Traditional Design Bid Build - RFI Flow Chart

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    Paul Carson

    Pierre ~

     

    Good question: my best comment here takes me to "Amber Books", where Michael Ermann, AIA explains that the RFI flow follows the chain-of-command of whom hired you, the architect (for lack of better words here), on up the command, and back down.  Hence, if there were inconsistencies in the kitchen design work, the "sub" would present such issues to the "contractor" (upline), and the contractor would prepair an RFI to be submitted to the architect.  Then, the architect would review to determine the next course of action to submit to both the owner and the Mechanical Eng.

    Now, If said issues were an oversight of the Architect, he/she would share this information with the owner, and advise/request permission from the owner that he/she plans to issue a "change order" (change orders require signatures from all (3) parties, owner, architect, and contractor; whereas, Construction Change Directives only need signatures from (2) parties, owner and architect....since the ME was hired by the architect, this would be why the architect should review the RFI, then compare with the CD's (since the contractor already won the bid, and hired the "sub", this would be post-bid).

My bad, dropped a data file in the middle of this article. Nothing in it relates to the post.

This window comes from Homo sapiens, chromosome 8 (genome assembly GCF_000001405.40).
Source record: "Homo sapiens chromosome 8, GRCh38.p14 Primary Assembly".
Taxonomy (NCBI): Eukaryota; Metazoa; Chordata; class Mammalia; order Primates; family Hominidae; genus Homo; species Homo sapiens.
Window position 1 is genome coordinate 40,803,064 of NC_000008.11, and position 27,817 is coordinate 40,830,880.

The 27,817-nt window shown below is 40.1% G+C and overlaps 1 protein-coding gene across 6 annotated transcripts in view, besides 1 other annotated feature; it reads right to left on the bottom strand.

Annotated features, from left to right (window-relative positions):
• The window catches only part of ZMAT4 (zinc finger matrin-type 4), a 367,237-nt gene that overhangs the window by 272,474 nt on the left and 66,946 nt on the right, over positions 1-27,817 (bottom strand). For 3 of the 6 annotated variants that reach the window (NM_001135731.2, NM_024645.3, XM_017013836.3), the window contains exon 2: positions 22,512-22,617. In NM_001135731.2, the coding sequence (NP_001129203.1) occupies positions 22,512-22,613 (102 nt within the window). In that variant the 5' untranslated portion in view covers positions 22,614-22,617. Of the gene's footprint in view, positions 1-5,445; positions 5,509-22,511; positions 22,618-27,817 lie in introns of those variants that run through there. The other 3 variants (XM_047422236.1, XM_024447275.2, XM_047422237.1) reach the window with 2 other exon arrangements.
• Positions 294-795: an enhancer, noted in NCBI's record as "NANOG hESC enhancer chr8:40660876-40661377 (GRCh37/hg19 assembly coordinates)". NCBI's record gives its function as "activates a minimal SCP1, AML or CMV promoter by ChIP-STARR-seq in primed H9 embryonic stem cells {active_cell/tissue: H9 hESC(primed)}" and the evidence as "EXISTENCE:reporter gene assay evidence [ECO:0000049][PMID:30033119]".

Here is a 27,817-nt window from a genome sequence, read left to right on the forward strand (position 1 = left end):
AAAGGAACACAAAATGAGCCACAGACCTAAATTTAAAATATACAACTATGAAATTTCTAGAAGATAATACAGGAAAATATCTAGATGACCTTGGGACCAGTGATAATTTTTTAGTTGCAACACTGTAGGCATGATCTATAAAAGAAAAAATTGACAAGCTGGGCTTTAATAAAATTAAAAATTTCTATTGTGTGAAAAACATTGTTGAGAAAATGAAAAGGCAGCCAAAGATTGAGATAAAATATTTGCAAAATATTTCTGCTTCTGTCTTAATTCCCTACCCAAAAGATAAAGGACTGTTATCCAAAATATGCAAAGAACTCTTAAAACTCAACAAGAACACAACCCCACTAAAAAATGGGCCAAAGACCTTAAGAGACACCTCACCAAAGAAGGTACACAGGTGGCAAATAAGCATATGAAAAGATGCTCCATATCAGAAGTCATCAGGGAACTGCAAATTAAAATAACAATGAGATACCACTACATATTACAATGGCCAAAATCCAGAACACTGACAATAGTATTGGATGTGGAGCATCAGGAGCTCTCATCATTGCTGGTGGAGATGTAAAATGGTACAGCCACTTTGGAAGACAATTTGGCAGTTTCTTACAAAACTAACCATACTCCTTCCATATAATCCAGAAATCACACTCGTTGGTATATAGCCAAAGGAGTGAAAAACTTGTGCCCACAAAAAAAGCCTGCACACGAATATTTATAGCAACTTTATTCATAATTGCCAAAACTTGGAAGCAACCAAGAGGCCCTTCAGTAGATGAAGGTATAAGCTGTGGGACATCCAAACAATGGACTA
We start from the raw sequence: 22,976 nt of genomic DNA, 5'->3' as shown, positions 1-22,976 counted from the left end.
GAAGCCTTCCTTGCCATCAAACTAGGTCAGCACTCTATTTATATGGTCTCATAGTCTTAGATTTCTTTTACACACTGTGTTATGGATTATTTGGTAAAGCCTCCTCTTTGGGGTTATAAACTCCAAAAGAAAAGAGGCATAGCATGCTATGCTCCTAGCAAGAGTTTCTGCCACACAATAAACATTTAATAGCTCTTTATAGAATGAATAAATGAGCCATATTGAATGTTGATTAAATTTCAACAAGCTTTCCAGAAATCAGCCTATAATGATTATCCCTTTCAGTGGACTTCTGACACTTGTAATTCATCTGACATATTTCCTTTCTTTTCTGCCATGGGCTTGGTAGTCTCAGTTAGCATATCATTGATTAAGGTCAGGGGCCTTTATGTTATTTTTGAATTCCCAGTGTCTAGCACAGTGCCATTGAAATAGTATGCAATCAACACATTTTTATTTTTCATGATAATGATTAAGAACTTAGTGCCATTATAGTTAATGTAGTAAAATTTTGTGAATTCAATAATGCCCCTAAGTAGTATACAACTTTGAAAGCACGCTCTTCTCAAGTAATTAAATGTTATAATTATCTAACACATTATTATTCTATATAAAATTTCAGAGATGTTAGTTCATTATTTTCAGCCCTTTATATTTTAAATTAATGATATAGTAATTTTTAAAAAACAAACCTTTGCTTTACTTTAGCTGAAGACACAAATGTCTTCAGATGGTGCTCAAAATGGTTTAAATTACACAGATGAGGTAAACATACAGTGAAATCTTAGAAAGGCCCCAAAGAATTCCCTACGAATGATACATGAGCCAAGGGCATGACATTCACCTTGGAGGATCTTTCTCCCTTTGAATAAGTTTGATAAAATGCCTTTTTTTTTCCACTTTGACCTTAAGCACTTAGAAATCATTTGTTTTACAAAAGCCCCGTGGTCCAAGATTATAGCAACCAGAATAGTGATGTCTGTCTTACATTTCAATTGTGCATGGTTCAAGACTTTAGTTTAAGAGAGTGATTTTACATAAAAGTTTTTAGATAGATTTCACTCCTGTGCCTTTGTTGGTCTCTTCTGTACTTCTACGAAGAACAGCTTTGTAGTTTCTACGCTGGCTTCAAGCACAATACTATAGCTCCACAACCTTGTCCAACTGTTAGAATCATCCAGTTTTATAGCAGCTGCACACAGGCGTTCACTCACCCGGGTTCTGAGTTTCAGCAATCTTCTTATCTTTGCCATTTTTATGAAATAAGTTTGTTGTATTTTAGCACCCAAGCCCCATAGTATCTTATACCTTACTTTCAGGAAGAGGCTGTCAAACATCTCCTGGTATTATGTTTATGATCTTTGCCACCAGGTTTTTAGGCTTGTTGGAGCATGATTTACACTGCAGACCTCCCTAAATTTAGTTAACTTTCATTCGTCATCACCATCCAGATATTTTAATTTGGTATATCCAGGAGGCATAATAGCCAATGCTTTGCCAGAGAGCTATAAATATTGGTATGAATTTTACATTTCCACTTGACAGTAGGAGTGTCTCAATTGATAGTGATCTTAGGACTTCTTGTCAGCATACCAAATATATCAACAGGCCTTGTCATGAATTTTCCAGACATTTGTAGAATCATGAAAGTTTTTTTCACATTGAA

Ps. here is where I might be adding too much to this post; however, I am thankful that I am using more than 10% of my brain to think this one through; hence, great question.  That said, This would more than likely never be the fault of the owner, and since the architect hired the ME, and the architect plays a non-judgmental role between contractor and owner, a solid form of communication with proper documentation is a must here, so all (3) parties can come to a resolution to avoid outside counsel.

    THEN, after said parties agree to the next level of fixing said issues, you the architect would pass this information (whether a CCD or CO), and after the architect and ME has correct the issues, would then pass down this information to the contractor, and the contractor would pass down to all subs.

    Sorry for lengthy reply, hopefully other out there have a better description and will choose to reply.  Hope this helps, and thanks again for the exercise.

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    Pierre Antounian

    Paul,
    Very helpful thank you. And nope, not lengthy at all because you think and write the way I do. I need to break down all parts to make sure I understand.
    I followed everything here.
    If you look up a similar post about RFI Flow Chart, a quick search within this division, Gang Chen provides his answer on this topic.